Nearly all of my clients ask me at some point if we can use an Article 11.07 writ to get a reduced sentence.
The short answer is no. The writ is used to collaterally attack a prison sentence. It is an “all or nothing” fight where I try to find a cognizable ground for relief that was so prejudicial to my client that the only remedy is a new trial. There’s no procedural way to ask for less time on the sentence my client has already received. Judgments are final unless reversed, full stop.
But that’s not the whole story.
11.07 writ procedures are not immune to the normal leverage and negotiation tactics that you’re used to seeing prior to trial. In fact, a good writ attorney has to be willing to devote just as much energy, if not more, to negotiating effectively with the DA office than she does investigating the case and drafting legal arguments.
In the case of 11.07 writs, however, the only way to create negotiating power is to develop facts favorable to your grounds for relief, such as concessions from trial counsel, legal errors or misstatements of the law that occurred during the trial without objection, and new evidence such as witness affidavits that contradict or call into question key trial testimony.
Remember, the burden of proof shifts when an inmate applies for a post-conviction writ. During trial, the State has to prove its case beyond a reasonable doubt. After conviction, the inmate has to prove his grounds by a preponderance of the evidence. So if you can’t find facts in support of your allegations, you wont’ get far, and you won’t have any leverage with the District Attorney’s Office.
Also keep in mind that writs are not designed for “record only” claims. Mistakes clearly discerned in the reporter’s record should be raised on direct appeal. Failure by a defendant to raise “record only” claims on direct appeal results in waiver of those claims – you can’t bring them up later in your 11.07 writ (big exception: ineffective assistance of counsel claims can be raised in an 11.07 writ even if they are “record only” claims. This is because resolving such claims ultimately requires an exploration of facts outside the record).
Typically, a writ attorney will need to both develop facts material to the grounds for relief and actually file the writ and appropriate exhibits before calling the DA office. If you just tell the DA that you’ve got great facts on your side, they won’t listen — good claims must be backed up with a file-stamped and properly supported writ application.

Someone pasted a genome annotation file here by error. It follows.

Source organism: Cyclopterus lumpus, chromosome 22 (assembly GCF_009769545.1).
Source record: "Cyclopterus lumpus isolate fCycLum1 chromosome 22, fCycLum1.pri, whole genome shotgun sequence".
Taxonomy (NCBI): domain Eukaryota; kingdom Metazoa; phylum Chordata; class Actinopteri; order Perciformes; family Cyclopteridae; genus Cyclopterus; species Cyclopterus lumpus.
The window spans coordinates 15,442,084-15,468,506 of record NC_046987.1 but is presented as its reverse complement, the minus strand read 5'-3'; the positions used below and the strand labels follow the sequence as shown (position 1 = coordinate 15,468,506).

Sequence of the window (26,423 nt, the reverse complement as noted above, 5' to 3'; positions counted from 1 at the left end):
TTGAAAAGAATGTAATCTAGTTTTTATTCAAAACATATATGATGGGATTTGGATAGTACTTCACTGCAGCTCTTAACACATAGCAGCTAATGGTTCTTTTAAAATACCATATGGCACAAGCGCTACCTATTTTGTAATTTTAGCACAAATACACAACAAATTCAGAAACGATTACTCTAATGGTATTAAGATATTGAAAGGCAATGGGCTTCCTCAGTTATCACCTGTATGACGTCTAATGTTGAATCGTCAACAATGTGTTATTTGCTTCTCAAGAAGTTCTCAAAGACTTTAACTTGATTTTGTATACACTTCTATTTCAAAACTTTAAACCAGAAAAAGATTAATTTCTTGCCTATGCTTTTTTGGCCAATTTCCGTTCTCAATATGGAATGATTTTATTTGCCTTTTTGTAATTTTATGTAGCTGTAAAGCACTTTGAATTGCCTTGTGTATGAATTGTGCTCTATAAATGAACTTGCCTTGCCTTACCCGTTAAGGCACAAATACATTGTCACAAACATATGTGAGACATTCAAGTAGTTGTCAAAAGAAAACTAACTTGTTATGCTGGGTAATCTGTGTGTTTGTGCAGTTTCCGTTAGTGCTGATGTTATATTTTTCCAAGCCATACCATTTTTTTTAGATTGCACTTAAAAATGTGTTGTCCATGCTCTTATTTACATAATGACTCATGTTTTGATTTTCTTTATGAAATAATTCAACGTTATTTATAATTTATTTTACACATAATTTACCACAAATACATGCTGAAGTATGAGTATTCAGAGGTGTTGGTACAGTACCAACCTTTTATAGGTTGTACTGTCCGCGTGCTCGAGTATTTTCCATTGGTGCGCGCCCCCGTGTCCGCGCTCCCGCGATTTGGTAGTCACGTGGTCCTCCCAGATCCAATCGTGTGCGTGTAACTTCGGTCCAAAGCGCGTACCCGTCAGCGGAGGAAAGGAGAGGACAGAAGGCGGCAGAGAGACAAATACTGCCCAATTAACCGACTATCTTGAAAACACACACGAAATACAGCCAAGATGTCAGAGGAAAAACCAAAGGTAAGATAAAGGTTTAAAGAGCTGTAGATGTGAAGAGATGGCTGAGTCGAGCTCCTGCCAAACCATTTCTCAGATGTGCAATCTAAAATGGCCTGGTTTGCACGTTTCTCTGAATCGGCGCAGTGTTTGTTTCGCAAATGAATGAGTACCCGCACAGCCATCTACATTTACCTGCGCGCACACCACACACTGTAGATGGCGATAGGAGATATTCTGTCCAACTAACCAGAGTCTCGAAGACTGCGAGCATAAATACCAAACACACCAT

Once she’s marshaled the evidence and got her pleadings on file, a good writ attorney will then fully involve the prosecutor. The DA office needs to hear her take on the pleadings and understand her commitment to fully litigate the case. Most importantly, the DA needs to know immediately after she files the writ if there is common ground between the parties where a favorable deal can be reached.
But how can opposing parties have “common ground?” Let me explain.
First, from the Applicant’s perspective, even when he has facts on his side, taking a writ up to the Court of Criminal Appeals can be risky. The CCA has famously denied relief even when recommended by the prosecutor and trial court. Also, the typical relief sought by an applicant is a new trial. There are many reasons why he may be nervous about getting a new trial, including exposure to other un-filed crimes or a larger sentence on rehearing.
Second, prosecutors have more than just convictions to protect — such as the reputations of local defense attorneys, law enforcement officers, and other ADA’s in their office. If a writ attorney catches a local “officer of the court” in an egregious legal error or act of malfeasance, the DA may be inclined to reach an agreement rather than contest the case in front of the highest criminal court. When faced with such a predicament, DA’s may be willing to reduce a writ applicant’s sentence. The legal mechanism for accomplishing this is a bit complicated, but is entirely feasible if both parties are of the same mind to get it done.
So . . . is it possible to reduce a sentence by means of a writ application? If you’ve got facts on your side and a bilateral desire to compromise, the answer is yes — kind of.
Call an experienced writ attorney to have your questions answered about a specific case.